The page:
I totally judge books by their covers.
Don’t get me wrong; I usually don’t stop there. The beauty beyond a book’s skin is what I really look for. But the cover of a book can be enough to make me check it out immediately — or to stop me from opening its pages for months. The cover is the first thing about a book I see, so of course it’s important in deciding whether or not to read it.
For me, the cover that stands out from the others is the cover I’m drawn to. I’m sure in some way they’re all designed to be the cover that stands out, but lately, it’s been easy to see the trends in the look of YA literature. Teen books can largely be grouped by their covers.
First, there are books with real people modeling on the front. With those covers, it feels like I’ve seen so many recently featuring a girl in a fancy, sumptuous dress, even when it doesn’t have much to do with the book. Most recently, Clockwork Princess by Cassandra Clare joined the crowd with this kind of cover (though its dress can be forgiven due to being set in the 19th Century). Other popular titles following this trend include The Selection by Kiera Cass, Matched by Ally Condie, and the Fallen series by Lauren Kate.
Those are all fantasy or dystopia books, however. Most of the other covers with models that I see are realistic fiction, so they feature teenagers in normal clothes. Usually they’re doing something semi-related to the novel, like holding hands or walking along train tracks, but often they’re ambiguous enough that the cover could be switched with that of another novel on the shelf and each would still have a similar effect.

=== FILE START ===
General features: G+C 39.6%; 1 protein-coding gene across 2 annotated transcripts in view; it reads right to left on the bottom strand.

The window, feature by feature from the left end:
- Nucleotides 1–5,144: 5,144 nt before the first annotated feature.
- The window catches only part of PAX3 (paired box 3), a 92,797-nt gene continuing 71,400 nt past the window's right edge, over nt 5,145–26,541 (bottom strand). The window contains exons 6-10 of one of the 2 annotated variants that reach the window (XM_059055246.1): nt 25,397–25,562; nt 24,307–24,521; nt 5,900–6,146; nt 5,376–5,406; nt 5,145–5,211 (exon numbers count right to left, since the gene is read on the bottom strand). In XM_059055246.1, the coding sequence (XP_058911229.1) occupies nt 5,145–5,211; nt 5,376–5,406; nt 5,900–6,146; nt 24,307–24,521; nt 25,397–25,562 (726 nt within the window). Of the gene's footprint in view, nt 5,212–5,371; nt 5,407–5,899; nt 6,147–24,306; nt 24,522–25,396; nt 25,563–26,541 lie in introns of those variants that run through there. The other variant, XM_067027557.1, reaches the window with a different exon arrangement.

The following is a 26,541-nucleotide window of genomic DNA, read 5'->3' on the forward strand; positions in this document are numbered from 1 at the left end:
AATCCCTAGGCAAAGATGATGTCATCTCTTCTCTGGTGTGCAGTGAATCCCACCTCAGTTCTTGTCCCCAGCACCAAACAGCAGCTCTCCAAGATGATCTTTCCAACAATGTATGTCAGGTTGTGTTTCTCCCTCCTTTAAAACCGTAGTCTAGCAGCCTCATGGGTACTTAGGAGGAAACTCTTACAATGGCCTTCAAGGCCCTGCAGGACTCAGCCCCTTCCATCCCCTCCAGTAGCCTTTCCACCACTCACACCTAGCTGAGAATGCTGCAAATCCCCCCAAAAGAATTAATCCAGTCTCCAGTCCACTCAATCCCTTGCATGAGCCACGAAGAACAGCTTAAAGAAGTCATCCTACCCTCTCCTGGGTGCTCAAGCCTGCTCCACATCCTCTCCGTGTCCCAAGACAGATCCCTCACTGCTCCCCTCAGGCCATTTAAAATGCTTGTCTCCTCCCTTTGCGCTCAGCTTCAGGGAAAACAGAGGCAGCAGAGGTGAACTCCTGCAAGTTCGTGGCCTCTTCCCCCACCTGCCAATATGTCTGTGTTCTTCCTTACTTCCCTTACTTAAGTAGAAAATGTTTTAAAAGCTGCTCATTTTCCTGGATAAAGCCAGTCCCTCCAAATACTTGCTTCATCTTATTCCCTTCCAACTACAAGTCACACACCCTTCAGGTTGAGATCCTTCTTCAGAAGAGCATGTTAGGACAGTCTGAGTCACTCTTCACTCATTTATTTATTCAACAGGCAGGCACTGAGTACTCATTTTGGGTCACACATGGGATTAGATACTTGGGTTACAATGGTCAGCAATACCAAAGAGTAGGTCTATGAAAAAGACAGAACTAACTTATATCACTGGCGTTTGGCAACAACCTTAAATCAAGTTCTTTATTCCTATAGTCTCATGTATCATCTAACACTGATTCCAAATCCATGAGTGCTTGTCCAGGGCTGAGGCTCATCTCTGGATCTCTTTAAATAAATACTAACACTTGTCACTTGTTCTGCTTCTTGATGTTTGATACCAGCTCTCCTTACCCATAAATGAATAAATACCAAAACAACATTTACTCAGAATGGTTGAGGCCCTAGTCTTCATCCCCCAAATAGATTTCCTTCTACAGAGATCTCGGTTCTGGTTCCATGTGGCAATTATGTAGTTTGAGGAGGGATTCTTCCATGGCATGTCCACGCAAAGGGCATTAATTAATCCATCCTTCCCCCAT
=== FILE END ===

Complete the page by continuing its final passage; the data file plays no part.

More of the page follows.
Of course, other covers with models feature just a close-up of the face of a character. That can be quite striking, actually, but it often doesn’t convey the idea of what the book is about any more than a ball gown does. Some books do manage to pull this one off, though: the cover of If I Stay by Gayle Foreman perfectly encapsulates the struggle in the book.
Honestly, though, I always find books with cover models rather off-putting. The Gone series by Michael Grant is exhibit A of this problem: I’m sure the books are good, but I can’t get past the silly, pouty looks on the models’ faces just yet.
So I’m sure this is why lots of books don’t have any person on the cover at all. Books without models often have one representative object right in the middle of the cover, sometimes forgoing even a background and placing it on black. Cinda Williams Chima’s books — both her Heir series and the Seven Realms series — fall into this category. (I find these covers intriguing, since they invite you to find out what that mysterious symbol is and what it means to the story.)
Not every cover fits into one of these categories. But what I’m saying is that I see these covers a lot, and it’s easy to get tired of them. A tired cover can make the reader think the plot of the book might have been done before too.
Books are always more than what meets the eye, but the cover still has an important job: to make a good impression in that meeting. The cover needs to make me want to get to know the book — the same as any introduction to a person should make me want to spend more time with them based on my first impression.
Covers matter much more in attracting the reader when they stand out from the crowd and when they represent their books well. When a book doesn’t have a froofy dress on it or a single symbol in the middle, it catches the eye because it’s different. Ready Player One by Ernest Cline is one such book; the startlingly bright red-and-yellow color scheme and strong blocky letters are magnets for the eyes. (Not only that, but the emphasis on the title also reflects the importance of the phrase in the book itself.) The Fault in Our Stars by John Green is also eye-catching — the design is simple, but it doesn’t look like anything else on the shelf. So I pick it up. And I turn to the first page.
— Annie N., 11th grade, currently reading Nineteen Minutes by Jodi Picoult
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